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The 'Casanova of Causes' | The Nation

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The 'Casanova of Causes'

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Still, Jewish self-hatred is an odd charge to level against the ex-Zionist, ex-Communist and original Cold Warrior, perhaps our pre-eminent parajournalist of totalitarianism and surely the ultimate waffle on the twentieth-century grid--with score marks on his thick hide to prove it from Hitler, Franco and Stalin--who made no secret of his origins in four autobiographies. Who worked part time for the Jewish National Fund and joined a Jewish dueling fraternity at the University of Vienna. Who accompanied the Zionist firebrand Vladimir Jabotinsky on a speaking tour of Austria and Czechoslovakia in 1924 and then to the World Zionist Congress in 1925. Who dropped out of college and shipped off to Palestine in 1926, where for the next three years he flunked kibbutzing, sought in Tel Aviv to start a cabaret, settled in Jerusalem to string for publications in Budapest and Cairo, concocted the first Hebrew crossword puzzle and covered the Middle East for the Ullstein newspaper chain, until they promoted him to Paris. Who returned in 1944 after writing one novel, Arrival and Departure (1943), which even Cesarani admits is "almost the only work of fiction published in Britain during the war, or even after the war, to register the catastrophe" of the Holocaust, to research another, Thieves in the Night (1946), that endorsed Stern Gang terrorism. And who made one last 1948 trip to the fledgling State of Israel, where, like so many other Revisionists, he seemed to hate almost everything about Ben-Gurion's "totalitarian Lilliput," including the fact that his jeep was commandeered at gunpoint by Moshe Dayan's 89th Battalion, after which he published an account, Promise and Fulfillment (1949), that called quits to his love affair with the Promised Land--although he would have gone back in 1967, at Teddy Kollek's personal request, if not for the Six-Day War. According to Cesarani:

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John Leonard
John Leonard, the TV critic for New York magazine, a commentator on CBS Sunday Morning and book critic for The Nation...

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Once Koestler had decisively rejected the realisation of his Jewish identity through Zionism he deliberately cultivated a cosmopolitan, de-Judaised image in his autobiographical writing. The break with Jewishness and Zionism, which is flagged at the end of Promise and Fulfillment, began a process of repression that inflected all his subsequent activities.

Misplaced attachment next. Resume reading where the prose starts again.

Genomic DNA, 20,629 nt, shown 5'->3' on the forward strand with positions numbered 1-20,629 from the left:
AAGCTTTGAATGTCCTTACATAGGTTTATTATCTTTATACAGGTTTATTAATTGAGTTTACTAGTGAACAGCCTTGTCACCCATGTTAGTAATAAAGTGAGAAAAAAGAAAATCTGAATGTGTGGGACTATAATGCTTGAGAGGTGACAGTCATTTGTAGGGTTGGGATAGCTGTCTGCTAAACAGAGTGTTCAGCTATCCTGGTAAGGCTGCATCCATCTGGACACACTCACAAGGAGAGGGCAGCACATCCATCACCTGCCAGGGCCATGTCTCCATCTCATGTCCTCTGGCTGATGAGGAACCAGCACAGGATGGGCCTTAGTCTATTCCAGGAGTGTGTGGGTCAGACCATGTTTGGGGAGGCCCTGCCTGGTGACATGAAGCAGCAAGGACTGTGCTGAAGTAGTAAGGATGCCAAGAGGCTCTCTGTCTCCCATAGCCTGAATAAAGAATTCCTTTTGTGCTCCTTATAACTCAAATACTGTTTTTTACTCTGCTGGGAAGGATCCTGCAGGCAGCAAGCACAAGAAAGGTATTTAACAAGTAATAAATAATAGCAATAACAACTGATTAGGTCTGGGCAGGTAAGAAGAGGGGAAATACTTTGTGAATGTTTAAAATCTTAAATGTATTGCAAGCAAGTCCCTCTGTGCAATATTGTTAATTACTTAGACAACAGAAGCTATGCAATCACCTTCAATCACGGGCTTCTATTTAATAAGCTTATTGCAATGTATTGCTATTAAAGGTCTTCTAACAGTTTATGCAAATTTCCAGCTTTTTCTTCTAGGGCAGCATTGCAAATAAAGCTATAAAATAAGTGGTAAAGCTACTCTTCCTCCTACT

Which repression would explain why, for instance, he was so ulterior as to fail to mention that he was Jewish in a 1961 speech to the Royal Society of Literature--about a trip to India and Japan! But not, perhaps, his motivation in taking time off from his chats with Kingsley Amis about ESP to write The Thirteenth Tribe (1976). This eccentric foray into Jewish history argued--from scraps of the tenth-century Arab geographer Muqaddasi and the Byzantine historian Constantine Porphyrogenitus; dialogues in The Kuzari, a dreamy theological tract by the Jewish poet/philosopher of Moorish Spain, Judah Halevi; conflicting reports by sundry Hebrew, Persian, Syrian and Armenian sources; and meditations on such fragments by modern scholars like Toynbee, Bury, Dunlop and the perplexed Hungarian Marxist Antal Bartha--that the Jews of Eastern Europe were actually Khazars, descended from a Caucasian tribe of Turkish stock that thrived more than a thousand years ago between the Black Sea and the Caspian, whose king, court and military caste inexplicably converted to Judaism in AD 740 and then, 200 years and a Russian invasion later, vanished into the speculative mists. Those mists, insisted Koestler, were Hungary, Poland, Lithuania, Crimea and Ukraine. Thus the primary victims of the Holocaust weren't really Jewish, at least genetically. So much for a Chosen People.

Some of us took The Thirteenth Tribe to be on a par with Koestler's other enthusiasms of the raffish seventies, like levitation, psychokinesis, catastrophism, Tories and canines. But Cesarani sees a more sinister subtext--"a deep, personal reason for this bizarre exercise":

he was prepared to go to extraordinary lengths to prove that he was not a Jew, or at least a Jew of the 'seed of Abraham.' Koestler could not simply renounce Judaism: he was not a believing Jew and, in any case, saw Jewishness as more than a mere creed--it was a national identity. Indeed, it was even more than that: it was a package of acquired characteristics, a racial type. Given his geneticist convictions the only way he could emancipate himself from the 'seed of Abraham' was by tracing his lineage to the loins of the Khazar tribesmen.

Well, maybe. On the other hand, maybe not. "There is nothing more easily falsified than the unconscious," Italo Calvino has explained. Cesarani only got into the private papers at the Edinburgh Library by promising to write a book about "Koestler's Jewish identity and themes in his life and work." So he has to blow this bagpipe every other chapter or look like a magpie. But imagine his surprise at all that date-rape stuff--and the commensurate dismay of Michael Scammell, whose authorized biography, as yet unfinished, is now pre-empted. Likewise pre-empted, one supposes, are the revelations about Koestler's activities as a Comintern agent in Spain and elsewhere, as faithfully recorded in the suddenly leaky archives of the KGB. Of another famous renegade, the Rilke-reading translator of Bambi, Whittaker Chambers, Koestler himself would remark: "Such peculiar birds are found only in the tree of the revolution."

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